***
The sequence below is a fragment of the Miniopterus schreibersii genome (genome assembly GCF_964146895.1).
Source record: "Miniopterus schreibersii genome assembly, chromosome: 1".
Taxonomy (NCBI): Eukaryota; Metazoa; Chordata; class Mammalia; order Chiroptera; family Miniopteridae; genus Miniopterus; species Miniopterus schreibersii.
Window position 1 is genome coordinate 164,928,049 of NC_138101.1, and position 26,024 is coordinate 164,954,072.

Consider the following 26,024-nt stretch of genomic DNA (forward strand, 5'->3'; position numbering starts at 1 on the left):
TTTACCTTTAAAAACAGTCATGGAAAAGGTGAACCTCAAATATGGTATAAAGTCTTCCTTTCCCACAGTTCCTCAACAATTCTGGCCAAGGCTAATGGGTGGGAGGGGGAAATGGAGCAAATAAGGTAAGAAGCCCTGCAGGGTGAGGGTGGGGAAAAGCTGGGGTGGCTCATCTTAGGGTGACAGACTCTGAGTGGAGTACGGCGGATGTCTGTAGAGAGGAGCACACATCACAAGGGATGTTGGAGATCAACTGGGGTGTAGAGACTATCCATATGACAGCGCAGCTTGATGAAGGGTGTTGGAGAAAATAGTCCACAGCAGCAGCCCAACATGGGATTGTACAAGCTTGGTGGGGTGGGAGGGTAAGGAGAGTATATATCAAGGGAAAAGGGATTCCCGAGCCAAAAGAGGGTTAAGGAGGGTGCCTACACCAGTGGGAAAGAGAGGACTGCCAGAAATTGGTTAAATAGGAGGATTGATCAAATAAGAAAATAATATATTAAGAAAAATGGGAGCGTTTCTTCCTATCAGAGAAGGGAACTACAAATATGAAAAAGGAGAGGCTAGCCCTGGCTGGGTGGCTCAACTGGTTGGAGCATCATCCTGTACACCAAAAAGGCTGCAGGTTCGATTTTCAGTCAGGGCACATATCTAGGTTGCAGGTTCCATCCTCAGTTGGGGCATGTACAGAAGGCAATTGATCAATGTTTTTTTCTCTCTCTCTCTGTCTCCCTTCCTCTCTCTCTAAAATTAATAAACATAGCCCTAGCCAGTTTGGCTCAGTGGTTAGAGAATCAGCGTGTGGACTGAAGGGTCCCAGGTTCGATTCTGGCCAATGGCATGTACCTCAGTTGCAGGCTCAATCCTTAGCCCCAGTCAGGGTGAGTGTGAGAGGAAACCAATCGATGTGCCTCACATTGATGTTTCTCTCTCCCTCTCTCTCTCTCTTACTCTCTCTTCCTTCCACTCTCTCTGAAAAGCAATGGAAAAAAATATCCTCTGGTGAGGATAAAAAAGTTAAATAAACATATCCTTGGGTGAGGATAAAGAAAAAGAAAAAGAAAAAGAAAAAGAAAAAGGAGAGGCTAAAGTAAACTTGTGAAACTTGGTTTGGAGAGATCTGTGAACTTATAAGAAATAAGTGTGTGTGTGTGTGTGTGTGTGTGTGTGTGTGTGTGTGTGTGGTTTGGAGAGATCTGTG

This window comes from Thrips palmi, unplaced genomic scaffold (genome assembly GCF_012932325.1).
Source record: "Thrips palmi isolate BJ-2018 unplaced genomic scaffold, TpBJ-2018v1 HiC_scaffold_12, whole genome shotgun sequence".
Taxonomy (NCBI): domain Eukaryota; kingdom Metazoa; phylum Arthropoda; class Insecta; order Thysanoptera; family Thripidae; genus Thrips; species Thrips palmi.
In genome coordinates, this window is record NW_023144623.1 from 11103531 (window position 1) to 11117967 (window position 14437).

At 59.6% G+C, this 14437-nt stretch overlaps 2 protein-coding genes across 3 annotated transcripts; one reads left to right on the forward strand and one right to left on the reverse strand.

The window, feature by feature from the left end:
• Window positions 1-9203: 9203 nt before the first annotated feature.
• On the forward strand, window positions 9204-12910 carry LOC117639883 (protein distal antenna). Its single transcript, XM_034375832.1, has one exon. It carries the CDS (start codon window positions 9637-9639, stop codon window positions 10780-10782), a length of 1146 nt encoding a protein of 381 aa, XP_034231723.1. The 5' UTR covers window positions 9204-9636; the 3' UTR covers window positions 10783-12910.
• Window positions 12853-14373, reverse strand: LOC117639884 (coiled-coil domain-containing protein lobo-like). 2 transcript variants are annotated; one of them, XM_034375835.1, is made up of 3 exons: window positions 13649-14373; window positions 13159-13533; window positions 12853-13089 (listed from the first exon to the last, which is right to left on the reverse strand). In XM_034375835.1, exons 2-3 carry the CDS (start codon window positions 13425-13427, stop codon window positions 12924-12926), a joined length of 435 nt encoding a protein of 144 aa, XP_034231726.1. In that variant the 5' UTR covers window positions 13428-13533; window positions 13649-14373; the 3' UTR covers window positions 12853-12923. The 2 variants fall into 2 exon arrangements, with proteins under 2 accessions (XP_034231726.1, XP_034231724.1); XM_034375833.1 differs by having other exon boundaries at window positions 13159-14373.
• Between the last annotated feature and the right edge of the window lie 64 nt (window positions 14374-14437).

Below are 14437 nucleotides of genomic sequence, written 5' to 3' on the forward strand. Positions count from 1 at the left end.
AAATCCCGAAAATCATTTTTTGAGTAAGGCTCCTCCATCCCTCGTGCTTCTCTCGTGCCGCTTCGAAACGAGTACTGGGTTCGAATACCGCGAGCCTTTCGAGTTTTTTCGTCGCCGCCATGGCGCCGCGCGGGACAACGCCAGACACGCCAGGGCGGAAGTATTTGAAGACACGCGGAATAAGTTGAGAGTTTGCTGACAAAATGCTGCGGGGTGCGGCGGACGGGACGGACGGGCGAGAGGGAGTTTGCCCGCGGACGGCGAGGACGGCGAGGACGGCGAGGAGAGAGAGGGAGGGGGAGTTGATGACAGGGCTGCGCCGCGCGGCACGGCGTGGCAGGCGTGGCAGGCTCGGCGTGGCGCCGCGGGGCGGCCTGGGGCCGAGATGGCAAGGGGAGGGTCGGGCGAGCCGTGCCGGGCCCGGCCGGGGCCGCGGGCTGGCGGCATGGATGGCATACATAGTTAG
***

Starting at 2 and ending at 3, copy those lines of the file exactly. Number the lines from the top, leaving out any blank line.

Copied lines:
Source record: "Miniopterus schreibersii genome assembly, chromosome: 1".
Taxonomy (NCBI): Eukaryota; Metazoa; Chordata; class Mammalia; order Chiroptera; family Miniopteridae; genus Miniopterus; species Miniopterus schreibersii.